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The physics of rapid ‘depressurization.’ Passengers on Alaska Airlines Flight 1282 could have died if blowout occurred above 40,000 feet, physicist says

NTSB Investigator-in-Charge John Lovell examining fuselage plug area of the Alaska Airlines plane.
In this photo released by the National Transportation Safety Board, NTSB Investigator-in-Charge John Lovell examines the fuselage plug area of Alaska Airlines Flight 1282 on Sunday, Jan. 7, 2024, in Portland, Ore. A panel used to plug an area reserved for an exit door on the Boeing 737 Max 9 jetliner blew out Friday night shortly after the flight took off from Portland, forcing the plane to return to Portland International Airport. (National Transportation Safety Board via AP)

If the Alaska Airlines plane that lost a portion of its fuselage while ascending after takeoff Friday had been flying at normal cruising altitude, its passengers and crew could have died from the depressurization event, according to a Northeastern expert. 

The Boeing 737 Max 9 airplane was only minutes into its flight from Portland, Oregon, to Ontario International Airport in San Bernardino County, California, when an unused exit door blew open and detached from the aircraft at an altitude of 16,000 feet, exposing those on board to harrowing conditions that occur when cabin pressure is compromised. 

Luckily, none of the passengers or flight crew were seriously injured; but passengers described a scene of chaos: violent winds that ripped headrests off seats, even blowing open the cockpit door from the other end of the plane. Oxygen masks deployed during the chaos — a measure that can help guard against the medical conditions that can arise during rapid depressurization, such as hypoxia and loss of consciousness.

“The best way I can describe it is like puncturing a CO2 canister and that vapor releasing out of the canister,” Evan Smith, a 72-year-old lawyer who was on board, told The New York Times. “But we were in that canister.”

Officials have recovered the door plug — the part of the plane that blew off — in a teacher’s backyard in Portland, Oregon. Officials are still investigating the cause of the incident.

The National Transportation Safety Board said the situation could have easily resulted in tragedy, had there been passengers seated in the row where the door plug was. But the passengers on board won’t soon forget what it was like on the inside of the plane while it was airborne, which was approximately a half-hour. 

Headshot of Arun Bansil.
University Distinguished Professor of Physics Arun Bansil. Photo by Matthew Modoono/Northeastern University

Northeastern Global News spoke to Arun Bansil, university distinguished professor of physics at Northeastern, to get a better understanding of the science behind keeping an aircraft’s cabin pressure stable, and what elements the crew and passengers may have been exposed to during depressurization.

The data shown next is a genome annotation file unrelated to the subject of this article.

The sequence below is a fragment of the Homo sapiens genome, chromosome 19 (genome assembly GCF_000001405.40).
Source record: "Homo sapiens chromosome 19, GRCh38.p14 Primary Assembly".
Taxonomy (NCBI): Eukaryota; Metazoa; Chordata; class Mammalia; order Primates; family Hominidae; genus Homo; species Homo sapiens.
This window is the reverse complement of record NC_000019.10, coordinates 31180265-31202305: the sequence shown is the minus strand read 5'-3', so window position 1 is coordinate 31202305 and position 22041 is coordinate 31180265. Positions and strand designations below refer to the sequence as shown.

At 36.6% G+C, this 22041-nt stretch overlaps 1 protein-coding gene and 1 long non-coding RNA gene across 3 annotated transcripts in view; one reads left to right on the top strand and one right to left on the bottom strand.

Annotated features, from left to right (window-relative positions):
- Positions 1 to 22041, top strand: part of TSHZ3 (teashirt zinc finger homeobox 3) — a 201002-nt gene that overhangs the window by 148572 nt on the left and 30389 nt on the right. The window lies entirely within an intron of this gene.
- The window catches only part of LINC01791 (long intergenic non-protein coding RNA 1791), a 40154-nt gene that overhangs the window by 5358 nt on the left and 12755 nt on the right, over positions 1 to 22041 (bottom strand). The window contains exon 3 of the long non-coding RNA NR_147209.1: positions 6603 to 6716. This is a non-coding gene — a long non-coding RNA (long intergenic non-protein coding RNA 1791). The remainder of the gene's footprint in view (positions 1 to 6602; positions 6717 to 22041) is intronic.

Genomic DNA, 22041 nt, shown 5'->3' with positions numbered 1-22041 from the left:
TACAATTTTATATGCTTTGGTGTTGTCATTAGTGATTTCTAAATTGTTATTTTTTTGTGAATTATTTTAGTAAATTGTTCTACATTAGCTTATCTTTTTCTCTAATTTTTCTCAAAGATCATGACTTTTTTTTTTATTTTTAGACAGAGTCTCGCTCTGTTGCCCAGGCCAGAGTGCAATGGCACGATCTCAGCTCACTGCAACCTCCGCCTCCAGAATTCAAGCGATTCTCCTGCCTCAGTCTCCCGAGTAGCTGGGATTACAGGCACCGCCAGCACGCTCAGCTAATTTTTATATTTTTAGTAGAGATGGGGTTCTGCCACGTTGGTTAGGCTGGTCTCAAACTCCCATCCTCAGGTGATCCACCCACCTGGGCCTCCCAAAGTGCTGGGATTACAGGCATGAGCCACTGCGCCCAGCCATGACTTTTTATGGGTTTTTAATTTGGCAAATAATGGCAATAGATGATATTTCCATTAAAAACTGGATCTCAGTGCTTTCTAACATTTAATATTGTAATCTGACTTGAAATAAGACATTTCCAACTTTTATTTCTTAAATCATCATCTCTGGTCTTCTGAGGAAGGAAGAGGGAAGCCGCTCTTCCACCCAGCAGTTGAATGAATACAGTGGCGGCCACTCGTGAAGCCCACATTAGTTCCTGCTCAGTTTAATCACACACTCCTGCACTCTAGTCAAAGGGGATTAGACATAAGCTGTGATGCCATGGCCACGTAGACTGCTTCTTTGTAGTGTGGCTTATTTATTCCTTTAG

His comments have been edited for brevity and clarity.

How does an airplane remain pressurized during flight?

Just like a football is inflated by pumping air into it, airplanes are pressurized by pumping appropriately conditioned air into the cabin.

According to reports, the airplane was 16,000 feet above ground when a chunk of the plane (its door plug) blew off, causing a ‘depressurization’ emergency. Can you explain, from a physics standpoint, what that means?

The key physics here is that the atmospheric pressure decreases with increasing altitude. Therefore, the difference in pressure between the outside and inside of the cabin increases with increasing altitude because the pressure in the pressurized cabin is kept constant. If a chunk of the fuselage blows off, the higher-pressure air in the cabin gushes out — like when a filled balloon is punctured — resulting in a depressurization emergency.

When a plane becomes depressurized in this way, and at such altitude and velocity, what would the passengers and crew have experienced?

When the cabin depressurizes, the air pressure and with it the oxygen pressure in the cabin drops, which makes it harder for the lungs to supply adequate amounts of oxygen to the blood. This leads to dizziness and deterioration of cognitive abilities, and eventually to unconsciousness and death. These effects, however, are not that severe for depressurization at 16,000 feet as the time it would take the crew to lose their ability to function usefully if oxygen masks are not deployed would be around 30 minutes. In any event, an airplane can descend from 16,000 feet to the level of breathable air around 10,000 feet in about 30 seconds.

Many observers noted that, were the explosion to have occurred at typical cruising altitude of between 33,000 and 40,000 feet, it could have been potentially deadly for those on board. Can you talk about how the difference in altitude might have been a saving grace?

The higher the altitude, the lower the outside air pressure. The outside pressure is about three times smaller at 40,000 feet compared to 16,000 feet. As a result, physiological effects of rapid depressurization at 40,000 feet are far more severe. Passengers and crew will lose their ability to function usefully in about 10 seconds at 40,000 feet if oxygen masks are not deployed, and death will follow soon thereafter.

Tanner Stening is a Northeastern Global News reporter. Email him at Follow him on X/Twitter @tstening90.